Image Comics

Back With A Bullet(s)

I've been trying to figure out how to talk about this and not come across as a gushing, ridiculous fanboy and it's much harder than I would have imagined. Especially when I consider the fact that it wasn't until it was coming back that I had really realized how much I had missed Stray Bullets.

But sometimes life is like that.

David Lapham's Stray Bullets hit me at what must have been just about the perfect time. Because when I finally gave it a day in court I couldn't stop reading it. I devoured it. It started with the second hardcover collection "Somewhere Out West" which begins with the second half of a story that had started in the first hardcover "The Innocence of Nihilism" and even with that being the case I could not possibly have cared less. I loved being dumped down into the middle of a story that was so crazy that I couldn't help but be locked in. 

I had often heard of Stray Bullets being spoken in the same breath as Strangers in Paradise, Eightball, Black Hole, Optic Nerve, and many of the other incredible independent black and white comics of the 90s that were starting to get collected during the early 2000s and as a result were becoming more available. 

Stray Bullets was a unique story in that it was a period piece (set mostly in the 1970s) as well as being darkly twisted noir that lingered more in the world of suburbia than of the dark underbelly of the world of crime. 

Lapham had experience in the world of comics prior to setting out on his own and creating Stray Bullets having worked on several books as an artist for comics written by Jim Shooter at Valiant Comics (most notably Harbinger) in the early 90s as well as some books at Defiant Comics (most notably Warriors of Plasm). His art style lends itself to the gritty content of both the books he had done previously as well as the work he began crafting in Stray Bullets.

And in 2005 it ended ... the siren call of making money enough to support his family wound up being too strong to resist and he left his creation behind for work from Marvel (Daredevil vs. Punisher, Terror, Inc., Spider-Man: With Great Power, DeadpoolMAX, and Age of Apocalypse) & DC (Detective Comics & Tales of the Unexpected), Vertigo (Young Liars, Fables, Silverfish, American Splendor) as well as Top Cow (The Darkness) and others additionally working quite a bit for Avatar Press (on titles like Crossed, Caligula, Ferals, and Dan, The Unharmable).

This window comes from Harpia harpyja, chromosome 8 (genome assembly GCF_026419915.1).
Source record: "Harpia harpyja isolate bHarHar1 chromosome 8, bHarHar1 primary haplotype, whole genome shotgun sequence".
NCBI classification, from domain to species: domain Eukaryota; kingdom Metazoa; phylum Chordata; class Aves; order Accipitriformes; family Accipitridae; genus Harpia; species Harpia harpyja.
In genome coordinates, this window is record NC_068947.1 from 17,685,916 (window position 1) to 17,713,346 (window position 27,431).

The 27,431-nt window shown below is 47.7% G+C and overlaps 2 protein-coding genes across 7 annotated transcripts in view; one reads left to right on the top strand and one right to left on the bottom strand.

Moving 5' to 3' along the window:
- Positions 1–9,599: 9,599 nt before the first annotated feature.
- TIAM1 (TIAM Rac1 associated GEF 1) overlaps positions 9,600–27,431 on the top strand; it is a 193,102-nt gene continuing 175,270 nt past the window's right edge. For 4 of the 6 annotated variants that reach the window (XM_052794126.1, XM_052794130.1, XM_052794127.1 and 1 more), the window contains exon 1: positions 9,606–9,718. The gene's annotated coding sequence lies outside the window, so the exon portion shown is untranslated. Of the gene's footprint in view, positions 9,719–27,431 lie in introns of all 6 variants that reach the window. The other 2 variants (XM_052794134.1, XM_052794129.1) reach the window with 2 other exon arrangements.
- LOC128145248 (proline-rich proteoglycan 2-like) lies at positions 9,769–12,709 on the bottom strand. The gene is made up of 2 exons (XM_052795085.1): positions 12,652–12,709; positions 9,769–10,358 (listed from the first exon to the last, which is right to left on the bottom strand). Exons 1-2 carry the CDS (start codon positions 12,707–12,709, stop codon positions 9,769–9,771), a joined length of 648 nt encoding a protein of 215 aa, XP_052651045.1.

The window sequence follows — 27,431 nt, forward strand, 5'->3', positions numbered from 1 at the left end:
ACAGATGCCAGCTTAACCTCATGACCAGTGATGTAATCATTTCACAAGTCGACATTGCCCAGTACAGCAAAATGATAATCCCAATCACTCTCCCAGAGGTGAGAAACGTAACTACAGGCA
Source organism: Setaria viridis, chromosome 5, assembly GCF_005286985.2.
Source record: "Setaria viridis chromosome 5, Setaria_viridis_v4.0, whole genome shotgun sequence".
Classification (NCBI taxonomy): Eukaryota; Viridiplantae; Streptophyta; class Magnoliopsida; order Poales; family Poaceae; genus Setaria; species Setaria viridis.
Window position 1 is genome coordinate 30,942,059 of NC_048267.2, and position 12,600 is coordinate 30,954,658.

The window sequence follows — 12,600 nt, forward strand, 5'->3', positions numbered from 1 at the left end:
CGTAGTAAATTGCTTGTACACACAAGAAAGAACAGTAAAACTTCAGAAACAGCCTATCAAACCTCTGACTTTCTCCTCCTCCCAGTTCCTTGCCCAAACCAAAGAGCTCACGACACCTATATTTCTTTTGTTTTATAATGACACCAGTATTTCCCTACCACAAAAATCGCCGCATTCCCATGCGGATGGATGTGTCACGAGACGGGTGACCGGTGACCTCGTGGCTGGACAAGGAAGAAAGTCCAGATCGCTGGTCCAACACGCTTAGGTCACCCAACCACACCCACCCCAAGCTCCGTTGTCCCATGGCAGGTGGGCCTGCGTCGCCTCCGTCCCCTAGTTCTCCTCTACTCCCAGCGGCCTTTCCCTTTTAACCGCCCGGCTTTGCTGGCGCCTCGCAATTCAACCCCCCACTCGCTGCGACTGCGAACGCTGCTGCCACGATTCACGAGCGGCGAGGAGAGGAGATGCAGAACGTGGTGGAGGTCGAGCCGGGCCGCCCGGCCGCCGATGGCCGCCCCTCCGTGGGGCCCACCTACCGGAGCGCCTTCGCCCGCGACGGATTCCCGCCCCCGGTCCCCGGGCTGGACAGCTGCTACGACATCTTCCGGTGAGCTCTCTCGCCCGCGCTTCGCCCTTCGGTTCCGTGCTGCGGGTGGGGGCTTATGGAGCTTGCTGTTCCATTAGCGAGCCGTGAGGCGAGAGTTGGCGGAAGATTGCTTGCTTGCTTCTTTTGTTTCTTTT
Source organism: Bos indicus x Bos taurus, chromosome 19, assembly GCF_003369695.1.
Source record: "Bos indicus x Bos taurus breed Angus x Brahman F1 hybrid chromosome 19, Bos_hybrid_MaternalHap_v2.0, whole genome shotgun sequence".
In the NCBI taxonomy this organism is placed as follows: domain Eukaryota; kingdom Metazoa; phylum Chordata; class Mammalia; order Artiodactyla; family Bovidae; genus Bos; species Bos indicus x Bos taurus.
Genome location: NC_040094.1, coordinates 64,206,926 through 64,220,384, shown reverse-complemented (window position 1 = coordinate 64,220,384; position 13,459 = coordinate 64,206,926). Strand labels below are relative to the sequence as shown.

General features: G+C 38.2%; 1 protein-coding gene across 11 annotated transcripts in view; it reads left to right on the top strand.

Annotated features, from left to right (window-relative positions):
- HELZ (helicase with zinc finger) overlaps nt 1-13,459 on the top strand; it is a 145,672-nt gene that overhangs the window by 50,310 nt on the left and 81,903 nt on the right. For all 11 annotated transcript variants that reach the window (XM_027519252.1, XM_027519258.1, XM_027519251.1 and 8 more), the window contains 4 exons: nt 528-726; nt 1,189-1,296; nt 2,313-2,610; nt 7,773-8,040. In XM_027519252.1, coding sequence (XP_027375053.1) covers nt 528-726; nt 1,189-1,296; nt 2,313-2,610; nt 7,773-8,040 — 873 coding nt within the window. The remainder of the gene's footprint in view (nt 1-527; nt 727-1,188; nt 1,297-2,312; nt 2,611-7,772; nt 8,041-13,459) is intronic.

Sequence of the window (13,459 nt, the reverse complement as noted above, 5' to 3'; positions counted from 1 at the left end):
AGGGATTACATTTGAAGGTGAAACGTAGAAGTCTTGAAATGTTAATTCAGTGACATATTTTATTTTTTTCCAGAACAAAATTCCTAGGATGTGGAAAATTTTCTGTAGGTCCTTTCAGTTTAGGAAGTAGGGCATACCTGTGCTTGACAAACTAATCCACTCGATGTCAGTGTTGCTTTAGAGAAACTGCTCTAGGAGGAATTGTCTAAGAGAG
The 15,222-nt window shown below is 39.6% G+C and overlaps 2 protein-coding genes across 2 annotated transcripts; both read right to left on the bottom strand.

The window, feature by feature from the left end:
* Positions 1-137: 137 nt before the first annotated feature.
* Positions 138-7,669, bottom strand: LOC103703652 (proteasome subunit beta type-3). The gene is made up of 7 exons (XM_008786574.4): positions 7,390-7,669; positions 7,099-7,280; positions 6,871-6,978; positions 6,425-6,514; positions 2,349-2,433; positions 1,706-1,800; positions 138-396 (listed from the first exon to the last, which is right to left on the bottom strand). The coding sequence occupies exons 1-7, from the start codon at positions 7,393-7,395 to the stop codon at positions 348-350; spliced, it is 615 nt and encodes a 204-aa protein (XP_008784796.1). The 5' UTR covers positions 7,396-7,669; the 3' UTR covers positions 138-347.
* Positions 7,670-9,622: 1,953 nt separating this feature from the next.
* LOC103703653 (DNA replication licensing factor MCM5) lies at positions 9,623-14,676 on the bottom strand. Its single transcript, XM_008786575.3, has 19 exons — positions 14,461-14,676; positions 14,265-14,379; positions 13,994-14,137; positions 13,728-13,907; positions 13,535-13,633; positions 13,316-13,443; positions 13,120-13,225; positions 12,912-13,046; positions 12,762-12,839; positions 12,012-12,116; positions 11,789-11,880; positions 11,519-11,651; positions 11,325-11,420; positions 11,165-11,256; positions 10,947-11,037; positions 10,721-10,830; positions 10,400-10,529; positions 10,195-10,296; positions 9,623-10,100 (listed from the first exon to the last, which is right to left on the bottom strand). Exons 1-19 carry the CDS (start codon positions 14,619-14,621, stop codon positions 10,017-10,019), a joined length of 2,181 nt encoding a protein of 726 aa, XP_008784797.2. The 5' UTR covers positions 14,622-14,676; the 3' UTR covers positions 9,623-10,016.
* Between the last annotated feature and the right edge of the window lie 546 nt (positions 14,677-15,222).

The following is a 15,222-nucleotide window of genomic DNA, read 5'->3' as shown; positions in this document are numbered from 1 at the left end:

But finally, after more than 8 years of waiting we loyal fans will finally get the return of the book we've all loved and been waiting for.

Stray Bullets returns. And it doesn't just return one issue at a time. Oh, no. It comes back with a colossal bang. The long awaited issue #41 hits the shelves with the first issue of an all new story: Stray Bullets: Killers #1. AND!, AND!, The Stray Bullets: Uber Alles Trade Paperback which collects all 41 published issues all in one book!

The time has come friends. The time has come to once again stare deeply into the dark abyss where the human heart usually resides and let the despair of everyday life at it's most grim and desperate. The time has come to once again come to grips with the simple things that can take life down a dark path ... the extra curricular activities of teenagers, the secret lives of housewives, and the poor decisions of average businessmen.

The time has come to return to the pages of Stray Bullets.

Nick Spencer Strives for a Better Future with Morning Glories

Nick Spencer is a name that has been on my mind for quite a while. First I couldn't stop hearing about his sci-fi mini-series Existence 2.0 (which has been optioned by Platinum Dunes to be made a feature film, and was followed by Existence 3.0 which will be collected in a combined series collection later this summer). Then his series Forgetless totally overtook me with full on geek joy. There was something magical and spectacular about this weird homage to non-linear story telling and modern teen culture that captured me whole cloth and held me down and made me gasp, laugh, smile, and even truly feel. His next series, Shuddertown, is a dark murder mystery that I've mentioned a few times on the ComicDorksCast and has really got me enthralled as well. There is something really hard to peg about what makes his work so incredible but it has left me feeling an awful lot like I did when I walked out of The Tivoli Theater after having seen Christopher Nolan's Memento: "I know that this is going to be the kind of creator whose career I am going to follow unhesitatingly and whose impact on the industry is going to be incredible."